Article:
A bolt of lightning usually begins when an invisible negatively charged stepped leader stroke is sent out from the cloud. As it does so, a positively charged streamer is usually sent out from the positively charged ground or cloud. When the leader and streamer meet, the electric current greatly increases. The region of high current propagates back up the streamer into the cloud. This "return stroke" is the most luminous part of the strike, and is the part that is really visible. Most lightning strikes usually last about a quarter of a second. Sometimes several strokes will travel up and down the same leader strike, causing a flickering effect. Thunder is caused when the discharge rapidly superheats the air around the strike, causing a shock wave to be sent out.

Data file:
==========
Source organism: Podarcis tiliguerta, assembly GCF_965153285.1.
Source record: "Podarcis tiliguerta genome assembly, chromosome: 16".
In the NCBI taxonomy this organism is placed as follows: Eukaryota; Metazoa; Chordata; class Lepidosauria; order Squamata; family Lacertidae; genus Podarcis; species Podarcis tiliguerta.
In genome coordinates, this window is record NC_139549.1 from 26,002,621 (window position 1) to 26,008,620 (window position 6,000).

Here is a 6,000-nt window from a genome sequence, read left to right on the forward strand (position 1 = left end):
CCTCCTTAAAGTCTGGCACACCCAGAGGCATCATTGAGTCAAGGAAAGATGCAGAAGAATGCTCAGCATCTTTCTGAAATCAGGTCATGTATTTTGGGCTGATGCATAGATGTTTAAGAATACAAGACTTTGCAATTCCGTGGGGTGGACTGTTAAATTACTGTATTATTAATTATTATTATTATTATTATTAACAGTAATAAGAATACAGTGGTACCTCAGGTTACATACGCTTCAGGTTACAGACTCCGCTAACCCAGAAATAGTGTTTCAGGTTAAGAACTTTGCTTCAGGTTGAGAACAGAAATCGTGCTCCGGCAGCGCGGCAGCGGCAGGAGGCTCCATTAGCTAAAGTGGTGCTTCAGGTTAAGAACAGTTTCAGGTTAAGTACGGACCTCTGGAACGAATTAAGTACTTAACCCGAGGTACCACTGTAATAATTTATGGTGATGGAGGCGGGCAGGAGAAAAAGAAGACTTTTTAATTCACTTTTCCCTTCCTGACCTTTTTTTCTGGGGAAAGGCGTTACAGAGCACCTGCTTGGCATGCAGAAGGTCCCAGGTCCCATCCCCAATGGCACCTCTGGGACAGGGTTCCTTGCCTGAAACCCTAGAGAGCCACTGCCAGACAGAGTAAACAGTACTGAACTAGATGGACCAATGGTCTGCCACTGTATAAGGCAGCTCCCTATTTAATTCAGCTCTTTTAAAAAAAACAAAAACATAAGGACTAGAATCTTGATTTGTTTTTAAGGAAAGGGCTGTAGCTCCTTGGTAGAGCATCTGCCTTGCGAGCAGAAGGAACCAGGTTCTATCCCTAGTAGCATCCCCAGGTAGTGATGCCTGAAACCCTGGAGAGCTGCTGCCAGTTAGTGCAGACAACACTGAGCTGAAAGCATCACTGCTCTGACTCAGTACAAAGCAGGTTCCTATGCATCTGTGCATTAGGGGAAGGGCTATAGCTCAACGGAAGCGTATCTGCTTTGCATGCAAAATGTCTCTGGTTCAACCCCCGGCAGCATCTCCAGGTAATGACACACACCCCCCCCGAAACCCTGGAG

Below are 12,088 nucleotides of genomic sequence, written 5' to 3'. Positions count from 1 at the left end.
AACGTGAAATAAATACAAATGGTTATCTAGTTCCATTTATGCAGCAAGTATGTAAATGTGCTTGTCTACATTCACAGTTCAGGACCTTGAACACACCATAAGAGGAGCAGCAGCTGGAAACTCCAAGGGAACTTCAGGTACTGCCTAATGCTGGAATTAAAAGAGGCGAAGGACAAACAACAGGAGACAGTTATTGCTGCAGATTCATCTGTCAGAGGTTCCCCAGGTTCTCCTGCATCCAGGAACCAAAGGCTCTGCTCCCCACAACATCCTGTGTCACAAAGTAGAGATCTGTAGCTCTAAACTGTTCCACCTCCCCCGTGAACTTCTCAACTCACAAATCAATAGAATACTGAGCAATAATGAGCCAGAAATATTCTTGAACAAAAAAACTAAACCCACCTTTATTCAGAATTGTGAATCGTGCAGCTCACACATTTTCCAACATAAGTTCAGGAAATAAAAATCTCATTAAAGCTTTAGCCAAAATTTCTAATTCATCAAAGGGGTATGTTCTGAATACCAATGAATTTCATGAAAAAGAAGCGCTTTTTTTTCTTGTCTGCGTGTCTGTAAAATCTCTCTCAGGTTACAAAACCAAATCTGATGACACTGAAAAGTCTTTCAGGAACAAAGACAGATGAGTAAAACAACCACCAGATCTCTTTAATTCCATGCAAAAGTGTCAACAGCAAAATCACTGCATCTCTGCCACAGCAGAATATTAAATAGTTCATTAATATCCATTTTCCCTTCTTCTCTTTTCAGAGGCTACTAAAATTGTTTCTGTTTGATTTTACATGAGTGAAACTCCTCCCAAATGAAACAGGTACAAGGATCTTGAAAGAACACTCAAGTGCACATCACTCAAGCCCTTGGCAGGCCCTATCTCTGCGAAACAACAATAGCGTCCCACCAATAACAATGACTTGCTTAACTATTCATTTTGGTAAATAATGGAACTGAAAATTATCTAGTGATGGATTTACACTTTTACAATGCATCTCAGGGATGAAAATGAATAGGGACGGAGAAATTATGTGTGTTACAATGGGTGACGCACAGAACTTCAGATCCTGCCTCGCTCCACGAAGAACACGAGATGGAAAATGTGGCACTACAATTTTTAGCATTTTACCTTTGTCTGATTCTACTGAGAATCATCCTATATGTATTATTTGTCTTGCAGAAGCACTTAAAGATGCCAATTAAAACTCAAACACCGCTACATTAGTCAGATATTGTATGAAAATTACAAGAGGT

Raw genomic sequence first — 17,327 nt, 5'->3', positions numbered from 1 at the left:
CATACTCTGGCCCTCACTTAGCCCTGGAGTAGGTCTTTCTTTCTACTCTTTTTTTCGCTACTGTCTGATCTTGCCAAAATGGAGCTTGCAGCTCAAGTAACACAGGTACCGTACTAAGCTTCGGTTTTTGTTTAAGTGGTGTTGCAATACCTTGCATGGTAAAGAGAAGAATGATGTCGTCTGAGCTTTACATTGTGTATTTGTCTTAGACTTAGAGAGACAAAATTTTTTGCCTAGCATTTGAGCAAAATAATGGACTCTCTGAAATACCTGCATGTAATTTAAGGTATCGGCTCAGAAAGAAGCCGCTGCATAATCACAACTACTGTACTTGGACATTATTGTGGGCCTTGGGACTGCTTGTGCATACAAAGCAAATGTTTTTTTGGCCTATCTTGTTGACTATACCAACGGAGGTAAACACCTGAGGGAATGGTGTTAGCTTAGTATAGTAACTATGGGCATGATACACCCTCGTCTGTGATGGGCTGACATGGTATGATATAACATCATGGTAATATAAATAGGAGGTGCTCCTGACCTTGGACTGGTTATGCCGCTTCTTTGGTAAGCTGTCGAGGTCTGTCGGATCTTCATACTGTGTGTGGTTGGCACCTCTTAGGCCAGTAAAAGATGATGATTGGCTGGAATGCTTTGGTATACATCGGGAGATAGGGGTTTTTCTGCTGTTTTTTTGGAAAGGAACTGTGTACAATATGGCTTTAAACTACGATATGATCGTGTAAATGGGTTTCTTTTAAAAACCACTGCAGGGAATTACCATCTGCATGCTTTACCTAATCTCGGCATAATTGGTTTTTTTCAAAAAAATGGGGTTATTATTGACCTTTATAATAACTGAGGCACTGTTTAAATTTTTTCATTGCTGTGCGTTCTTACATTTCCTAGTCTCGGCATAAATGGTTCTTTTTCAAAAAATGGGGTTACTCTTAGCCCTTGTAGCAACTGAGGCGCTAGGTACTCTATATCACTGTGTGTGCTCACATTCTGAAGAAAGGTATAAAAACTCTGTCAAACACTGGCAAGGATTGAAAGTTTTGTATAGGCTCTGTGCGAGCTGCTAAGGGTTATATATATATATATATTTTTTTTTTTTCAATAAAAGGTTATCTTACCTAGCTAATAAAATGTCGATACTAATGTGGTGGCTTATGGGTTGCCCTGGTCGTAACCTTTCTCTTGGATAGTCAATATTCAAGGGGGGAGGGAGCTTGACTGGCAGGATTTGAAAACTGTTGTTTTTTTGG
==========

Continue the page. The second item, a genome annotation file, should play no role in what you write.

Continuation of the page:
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Positive lightning makes up less than 5% of all lightning. It occurs when the stepped leader forms at the positively charged cloud tops, with the consequence that a negatively charged streamer issues from the ground. The overall effect is a discharge of positive charges to the ground. Research carried out after the discovery of positive lightning in the 1970s showed that positive lightning bolts are typically six to ten times more powerful than negative bolts, last around ten times longer, and can strike several miles or kilometers distant from the clouds. During a positive lighting strike, huge quantities of ELF and VLF radio waves are generated.

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